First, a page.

Wild horses are often in the spotlight, but the wild burros of the West are just as fascinating and deserving of our attention and respect. Like mustangs, burros are a link to America’s past and are protected under federal law as “living symbols of the historic and pioneer spirit of the West” that “contribute to the diversity of life forms within the Nation and enrich the lives of the American people.”
Through our work we aim to elevate the burros’ status and promote awareness and appreciation for these amazing and unique residents of the American Southwest. Following are five facts you probably didn’t know about these hardy animals!
They are not actually stubborn at all.
You have probably heard the saying, “Stubborn as a mule/donkey”. This idiom likely came to be because burros have a strong sense of self-preservation and rarely participate in activities that are not in their best interest or that they feel may put them in danger.
According to Ben Hart of The Donkey Sanctuary in the United Kingdom, “The donkey’s behavior is commonly misunderstood principally because their behavior is compared to that of the horse, rather than viewed as a separate species.” Carlye Jones, of Demand Media writes that it comes down to perception. “When a donkey plants his feet and refuses to move, we humans assume he’s being stubborn. After all, he obviously knows we want him to move and yet he resists. Our perception is that he is doing it on purpose: moving only when he wants to instead of following our instructions.” But they are far more complex than that, and simply describing them as “stubborn” does these intelligent animals a disservice.
2. They stand their ground and assess dangerous situations.
Burros are highly intelligent animals. Although they can run almost as quickly as horses, when faced with potential danger, burros tend to assess a situation before fleeing, unlike wild horses and other ungulates. Burros can defend themselves with powerful kicks from their front and hind legs, and they stand their ground against potential threats to themselves and their established territories (homes).
3. They have the ability to thrive in harsh environments.
The unforgiving desert landscape is a familiar one to burros. Since the early 1800s, they have accompanied explorers and pioneers on their treks throughout the West, surviving even when the harsh conditions claimed the lives of their human “owners.” By the Gold Rush years, burros were used primarily in the Southwest as pack animals for prospectors. They worked tirelessly to carry supplies, ore, water and machinery to mining camps, and became indispensable to the workers. At the end of the mining boom many of them escaped or were turned loose, and with their innate ability to survive under the harshest conditions, wild herds eventually formed and flourished.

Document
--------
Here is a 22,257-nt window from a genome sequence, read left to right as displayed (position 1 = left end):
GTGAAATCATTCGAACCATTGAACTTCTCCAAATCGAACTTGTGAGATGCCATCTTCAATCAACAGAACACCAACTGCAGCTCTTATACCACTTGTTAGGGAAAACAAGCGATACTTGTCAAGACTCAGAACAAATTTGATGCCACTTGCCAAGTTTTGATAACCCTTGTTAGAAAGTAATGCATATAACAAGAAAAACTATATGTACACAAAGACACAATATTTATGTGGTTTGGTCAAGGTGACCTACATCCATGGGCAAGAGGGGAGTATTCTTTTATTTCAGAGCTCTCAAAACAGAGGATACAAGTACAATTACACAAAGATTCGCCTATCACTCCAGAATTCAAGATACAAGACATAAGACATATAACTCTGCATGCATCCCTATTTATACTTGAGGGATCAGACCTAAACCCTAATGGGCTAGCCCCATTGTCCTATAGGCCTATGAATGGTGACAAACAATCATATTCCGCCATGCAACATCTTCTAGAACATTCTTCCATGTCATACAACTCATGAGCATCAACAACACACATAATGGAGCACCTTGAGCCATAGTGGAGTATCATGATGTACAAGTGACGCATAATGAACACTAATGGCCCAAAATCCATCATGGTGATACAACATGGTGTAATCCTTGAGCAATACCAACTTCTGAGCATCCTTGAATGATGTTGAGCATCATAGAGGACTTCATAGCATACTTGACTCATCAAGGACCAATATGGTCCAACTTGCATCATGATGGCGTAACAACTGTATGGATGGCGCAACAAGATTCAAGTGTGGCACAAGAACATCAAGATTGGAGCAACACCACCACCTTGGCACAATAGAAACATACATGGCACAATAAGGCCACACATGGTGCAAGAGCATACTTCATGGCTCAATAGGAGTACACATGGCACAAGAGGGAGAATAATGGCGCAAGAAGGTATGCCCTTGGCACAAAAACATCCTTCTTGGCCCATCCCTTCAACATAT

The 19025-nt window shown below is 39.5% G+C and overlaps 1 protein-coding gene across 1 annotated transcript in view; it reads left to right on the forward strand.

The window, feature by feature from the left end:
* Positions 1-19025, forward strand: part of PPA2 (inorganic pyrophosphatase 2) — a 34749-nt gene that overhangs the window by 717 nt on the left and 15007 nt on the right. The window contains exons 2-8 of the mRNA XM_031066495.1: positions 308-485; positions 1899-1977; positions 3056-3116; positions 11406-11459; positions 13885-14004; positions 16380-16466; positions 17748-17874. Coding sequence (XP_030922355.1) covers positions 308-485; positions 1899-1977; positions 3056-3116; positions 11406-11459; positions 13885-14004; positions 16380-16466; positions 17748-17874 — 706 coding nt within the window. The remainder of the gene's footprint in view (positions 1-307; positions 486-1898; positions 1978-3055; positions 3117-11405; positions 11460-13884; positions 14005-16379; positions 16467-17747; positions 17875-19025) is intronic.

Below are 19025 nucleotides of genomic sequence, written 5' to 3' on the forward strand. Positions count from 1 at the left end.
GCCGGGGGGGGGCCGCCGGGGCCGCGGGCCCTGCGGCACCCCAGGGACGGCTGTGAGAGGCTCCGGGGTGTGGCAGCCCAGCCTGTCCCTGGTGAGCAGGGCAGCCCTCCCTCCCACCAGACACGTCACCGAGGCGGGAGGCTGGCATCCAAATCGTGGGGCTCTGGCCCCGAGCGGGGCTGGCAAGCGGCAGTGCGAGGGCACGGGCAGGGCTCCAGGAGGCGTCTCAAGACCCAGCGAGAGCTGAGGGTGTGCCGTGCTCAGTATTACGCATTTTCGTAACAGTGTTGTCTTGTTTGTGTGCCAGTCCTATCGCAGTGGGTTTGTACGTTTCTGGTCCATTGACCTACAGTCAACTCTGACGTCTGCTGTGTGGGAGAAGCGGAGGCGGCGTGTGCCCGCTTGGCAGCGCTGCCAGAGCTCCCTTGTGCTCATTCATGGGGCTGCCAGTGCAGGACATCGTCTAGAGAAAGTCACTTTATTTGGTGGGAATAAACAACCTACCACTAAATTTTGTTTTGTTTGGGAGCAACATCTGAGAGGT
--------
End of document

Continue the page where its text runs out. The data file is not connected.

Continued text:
Burros are highly adapted to arid, desert environments. They can tolerate a water loss as much as 30 percent of their body weight, and replenish it in only five minutes drinking. In contrast, humans require medical attention if 10 percent of body weight is lost to dehydration and require a full day of intermittent drinking to replenish this loss.
4. They are being targeted by the federal government
When the Interior Department’s Bureau of Land Management (BLM), the agency charged with “managing” these animals, conducted its first wild horse and burro census in 1974, an estimated 15,000 wild burros roamed the West. Today fewer than 9,000 burros remain. Like their cousins the wild horses, burros in the Western United States have been rounded up en masse, often to make room for livestock grazing, big game hunting and other commercial uses of our public lands. Burros do not compete with cattle for forage, but they do have dietary preferences that overlap with sheep, including big horn sheep — a favorite target of trophy hunters.
Unfortunately, wild burros on National Park Service (NPS) land are not protected under federal law and they have been subjected to extermination efforts in NPS areas such as the Grand Canyon and Death Valley.
5. They are subjected to inhumane roundups.
While wild horse roundups get much public attention, roundups of burros, who make up a mere 17 percent of the wild horse and burro population in this country, often go unnoticed.
Ever vigilant and not easily “spooked,” burros react differently to government helicopter roundups than wild horses. Unlike wild horses, who generally panic and blindly follow other horses into a trap site to stay together in their family bands, wild burros often scatter in an attempt to avoid capture.
As a result, roundups can be even more brutal for burros, as they are chased relentlessly by helicopters (one video even showed a helicopter hitting and upending a burro). Former NBC News investigative correspondent Lisa Myers expertly covered the plight of America’s wild burros in her piece, “Cruel or Necessary? The True Cost of Wild Horse Roundups.”